The Grand Tradition of the Bluff

Lee Harris has an interesting and measured piece about the deep historical context for the current filibuster fight.

America has survived not because it is a democracy, but because it has managed to keep its democratic upheavals in check, at least for much of its history, and it has done this through an amazing array of tricks and devices, none of which crossed the minds of the men who wrote and signed the Constitution of the United States. One of these tricks was the decision of John Marshall to make the Supreme Court of the United States the final interpreter of the Constitution for all the states in the union, as opposed to having the Supreme Court of each state be the final arbiter for itself alone — something the Constitution left undecided. Another of these tricks was the development of the filibuster as a method to hold at bay majorities that wished to ride rough shod over minorities. Another was the trick of forcing cloture on those who abused the right to filibuster during a time of national emergency and crisis.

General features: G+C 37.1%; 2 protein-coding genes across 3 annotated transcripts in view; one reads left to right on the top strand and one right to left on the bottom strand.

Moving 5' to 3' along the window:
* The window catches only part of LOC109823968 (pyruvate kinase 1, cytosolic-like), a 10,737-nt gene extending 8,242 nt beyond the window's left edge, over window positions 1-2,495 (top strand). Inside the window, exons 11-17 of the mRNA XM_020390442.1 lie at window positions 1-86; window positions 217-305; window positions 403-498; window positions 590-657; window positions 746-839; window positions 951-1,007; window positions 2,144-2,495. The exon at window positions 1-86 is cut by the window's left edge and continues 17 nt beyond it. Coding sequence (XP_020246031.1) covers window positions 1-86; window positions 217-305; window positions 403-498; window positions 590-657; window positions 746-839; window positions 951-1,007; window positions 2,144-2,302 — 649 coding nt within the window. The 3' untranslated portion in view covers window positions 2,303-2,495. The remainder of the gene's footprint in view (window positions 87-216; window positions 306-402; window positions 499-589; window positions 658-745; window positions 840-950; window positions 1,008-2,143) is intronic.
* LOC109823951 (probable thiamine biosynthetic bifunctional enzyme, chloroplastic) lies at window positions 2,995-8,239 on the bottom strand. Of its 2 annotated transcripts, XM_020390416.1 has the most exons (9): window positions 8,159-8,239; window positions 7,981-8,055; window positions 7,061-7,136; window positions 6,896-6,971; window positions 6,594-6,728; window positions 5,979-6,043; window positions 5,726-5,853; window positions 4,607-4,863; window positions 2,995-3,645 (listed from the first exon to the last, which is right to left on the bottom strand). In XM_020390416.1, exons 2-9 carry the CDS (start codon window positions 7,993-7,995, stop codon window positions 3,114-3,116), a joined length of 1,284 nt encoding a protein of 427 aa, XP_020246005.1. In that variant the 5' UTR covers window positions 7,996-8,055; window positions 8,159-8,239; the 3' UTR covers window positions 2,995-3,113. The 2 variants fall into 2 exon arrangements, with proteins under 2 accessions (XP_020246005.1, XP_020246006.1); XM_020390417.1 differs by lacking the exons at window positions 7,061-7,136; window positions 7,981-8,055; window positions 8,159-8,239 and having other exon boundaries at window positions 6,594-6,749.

…This means that, in the ultimate analysis, how we evaluate this new trick [the nuclear option] will depend entirely on whether it turns out to be effective in its purpose.

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